Sunday, August 23, 2009

Curiosity and Managing the Anxiety of a Learner

During individual supervision at my 2nd year field placement, the Healthy Start Program at Bahia Vista Elementary, when my field instructor said she was surprised that I didn’t conduct developmental assessments with my clients, why didn’t I ask, “what’s a developmental assessment?”

When I asked interns on their first day of field, “what are your fears, concerns, questions?” T----, brave and poetic, responded, “I am afraid that I will ask you a question and you will say, ‘you should know that already.' ”

How did our natural curiosity get squashed along the way? The revolutionary in me (re-awakened after watching Che, the movie, Part 1 and 2 - really good by the way) wants to fight to reclaim our birthright to curiosity. That is, asking questions, challenging the status quo and not knowing without shame or embarrassment.

I am afraid that all of those years of talking to interns about the learning curve, about how normal it is to be scared and uncomfortable when learning something new, about how Reevah always said it takes a lot of ego strength to be a learner and to acknowledge our dependency, and about how we all feel more in control and confident when we reach mastery, but that it takes hundreds of trial and error experiences to get there. I am afraid that all those words will come back to bite me. That they will not be sufficient reassurance. That I will need to find other ways to self-soothe - to manage my beginner's anxiety. And that being stoic or ignoring these feelings when they come up will not be acceptable to my body. So as I prepare for this big (overwhelming) new experience, I am open to learning how to attend to all the feelings that come up - and like a good parent to a wailing baby - find ways to respond, accept, comfort and soothe.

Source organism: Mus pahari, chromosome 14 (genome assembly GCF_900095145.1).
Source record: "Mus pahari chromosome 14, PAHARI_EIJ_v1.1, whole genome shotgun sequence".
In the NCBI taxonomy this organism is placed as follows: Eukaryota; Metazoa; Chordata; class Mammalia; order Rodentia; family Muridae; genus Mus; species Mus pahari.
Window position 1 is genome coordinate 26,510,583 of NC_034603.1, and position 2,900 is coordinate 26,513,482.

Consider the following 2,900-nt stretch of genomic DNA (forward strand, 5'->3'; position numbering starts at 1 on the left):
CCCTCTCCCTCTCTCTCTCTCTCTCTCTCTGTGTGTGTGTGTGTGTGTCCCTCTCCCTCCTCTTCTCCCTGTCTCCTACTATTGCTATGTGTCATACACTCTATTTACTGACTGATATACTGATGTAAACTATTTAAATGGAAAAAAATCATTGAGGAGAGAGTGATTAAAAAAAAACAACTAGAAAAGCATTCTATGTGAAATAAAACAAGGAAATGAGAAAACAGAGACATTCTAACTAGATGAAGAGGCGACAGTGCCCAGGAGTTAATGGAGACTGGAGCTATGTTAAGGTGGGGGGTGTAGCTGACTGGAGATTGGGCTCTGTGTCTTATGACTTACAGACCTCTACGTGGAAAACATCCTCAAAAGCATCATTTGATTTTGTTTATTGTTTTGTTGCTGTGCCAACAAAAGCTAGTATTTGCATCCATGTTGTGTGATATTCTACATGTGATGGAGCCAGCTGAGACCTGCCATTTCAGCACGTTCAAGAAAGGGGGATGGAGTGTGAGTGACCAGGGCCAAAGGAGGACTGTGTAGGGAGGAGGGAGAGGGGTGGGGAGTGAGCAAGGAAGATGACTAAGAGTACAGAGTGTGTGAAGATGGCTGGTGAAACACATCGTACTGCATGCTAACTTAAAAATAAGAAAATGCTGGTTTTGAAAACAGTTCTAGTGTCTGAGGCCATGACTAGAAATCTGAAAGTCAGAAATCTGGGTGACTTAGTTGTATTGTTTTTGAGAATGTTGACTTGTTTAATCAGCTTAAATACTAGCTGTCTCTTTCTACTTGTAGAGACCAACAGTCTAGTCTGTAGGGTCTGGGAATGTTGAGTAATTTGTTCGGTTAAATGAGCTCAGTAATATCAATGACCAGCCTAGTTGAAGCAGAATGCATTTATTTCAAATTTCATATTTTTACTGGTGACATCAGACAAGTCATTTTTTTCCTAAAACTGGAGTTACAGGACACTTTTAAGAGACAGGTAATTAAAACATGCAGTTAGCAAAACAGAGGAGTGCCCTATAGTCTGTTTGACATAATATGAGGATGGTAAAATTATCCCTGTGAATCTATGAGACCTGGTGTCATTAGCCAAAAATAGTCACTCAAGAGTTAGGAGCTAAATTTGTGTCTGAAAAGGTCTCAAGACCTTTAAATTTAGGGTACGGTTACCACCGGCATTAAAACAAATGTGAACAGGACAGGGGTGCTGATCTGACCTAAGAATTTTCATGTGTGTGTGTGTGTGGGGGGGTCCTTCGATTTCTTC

Saturday, August 22, 2009

How to Post a Comment

I am still learning how to use this technology, so for those of you who asked me and I couldn't answer at the time, here are the steps: Click on the title of the post that you want to comment on - it is a link to a window where you will be able to type in your own comments. Thank you for participating!

Questions as Motivation

One of the carrot sticks that kept me moving forward in the application process over the last year, despite all doubts and apprehension, was the picture in my head of sitting at a café on campus and feeling the off-shore breeze or sitting in Powell’s marble Library (this visual is thanks to a recommendation by Dr. Agbayani) with a tall stack of journal articles to read.

Reading calms me and helps me to feel like I am standing on the shoulders of giants. When I am feeling lost, confused or overwhelmed about a client or my work it helps to call forth what our predecessors have done. What have others tried and failed or succeeded doing? What works? How do we do that? How can we address the epidemic of depression on our campuses?

It’s a changing climate and a changing world. There are new expectations, demands and opportunities to learn and adapt in order to survive and grow. Accountability and outcome measures – how do we know that what we are doing is working? Always an important question, but in lean years when decision-makers have to prioritize and make difficult choices, the question goes from a whisper to a scream.